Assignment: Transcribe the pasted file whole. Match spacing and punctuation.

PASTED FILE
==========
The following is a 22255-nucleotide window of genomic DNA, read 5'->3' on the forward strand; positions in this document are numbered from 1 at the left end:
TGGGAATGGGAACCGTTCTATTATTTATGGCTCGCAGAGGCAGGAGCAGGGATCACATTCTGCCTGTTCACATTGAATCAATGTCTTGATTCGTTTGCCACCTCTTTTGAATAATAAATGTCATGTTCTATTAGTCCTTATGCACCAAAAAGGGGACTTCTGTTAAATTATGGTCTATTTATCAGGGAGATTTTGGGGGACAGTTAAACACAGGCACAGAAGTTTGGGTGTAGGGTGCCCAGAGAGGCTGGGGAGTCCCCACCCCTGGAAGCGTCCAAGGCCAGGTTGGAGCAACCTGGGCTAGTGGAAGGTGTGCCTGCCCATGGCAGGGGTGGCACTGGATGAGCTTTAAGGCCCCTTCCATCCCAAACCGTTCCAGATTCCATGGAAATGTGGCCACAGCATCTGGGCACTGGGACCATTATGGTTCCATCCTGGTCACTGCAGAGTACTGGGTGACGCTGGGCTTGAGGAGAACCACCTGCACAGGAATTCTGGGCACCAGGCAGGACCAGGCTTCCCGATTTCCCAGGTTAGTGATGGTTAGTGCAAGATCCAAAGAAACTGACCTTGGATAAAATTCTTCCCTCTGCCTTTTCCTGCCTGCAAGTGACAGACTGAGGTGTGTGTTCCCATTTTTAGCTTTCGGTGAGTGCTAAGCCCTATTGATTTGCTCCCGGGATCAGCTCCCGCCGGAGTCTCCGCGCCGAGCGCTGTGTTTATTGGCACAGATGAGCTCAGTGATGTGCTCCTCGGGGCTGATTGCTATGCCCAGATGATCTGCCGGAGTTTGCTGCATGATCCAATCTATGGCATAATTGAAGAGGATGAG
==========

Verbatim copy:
The following is a 22255-nucleotide window of genomic DNA, read 5'->3' on the forward strand; positions in this document are numbered from 1 at the left end:
TGGGAATGGGAACCGTTCTATTATTTATGGCTCGCAGAGGCAGGAGCAGGGATCACATTCTGCCTGTTCACATTGAATCAATGTCTTGATTCGTTTGCCACCTCTTTTGAATAATAAATGTCATGTTCTATTAGTCCTTATGCACCAAAAAGGGGACTTCTGTTAAATTATGGTCTATTTATCAGGGAGATTTTGGGGGACAGTTAAACACAGGCACAGAAGTTTGGGTGTAGGGTGCCCAGAGAGGCTGGGGAGTCCCCACCCCTGGAAGCGTCCAAGGCCAGGTTGGAGCAACCTGGGCTAGTGGAAGGTGTGCCTGCCCATGGCAGGGGTGGCACTGGATGAGCTTTAAGGCCCCTTCCATCCCAAACCGTTCCAGATTCCATGGAAATGTGGCCACAGCATCTGGGCACTGGGACCATTATGGTTCCATCCTGGTCACTGCAGAGTACTGGGTGACGCTGGGCTTGAGGAGAACCACCTGCACAGGAATTCTGGGCACCAGGCAGGACCAGGCTTCCCGATTTCCCAGGTTAGTGATGGTTAGTGCAAGATCCAAAGAAACTGACCTTGGATAAAATTCTTCCCTCTGCCTTTTCCTGCCTGCAAGTGACAGACTGAGGTGTGTGTTCCCATTTTTAGCTTTCGGTGAGTGCTAAGCCCTATTGATTTGCTCCCGGGATCAGCTCCCGCCGGAGTCTCCGCGCCGAGCGCTGTGTTTATTGGCACAGATGAGCTCAGTGATGTGCTCCTCGGGGCTGATTGCTATGCCCAGATGATCTGCCGGAGTTTGCTGCATGATCCAATCTATGGCATAATTGAAGAGGATGAG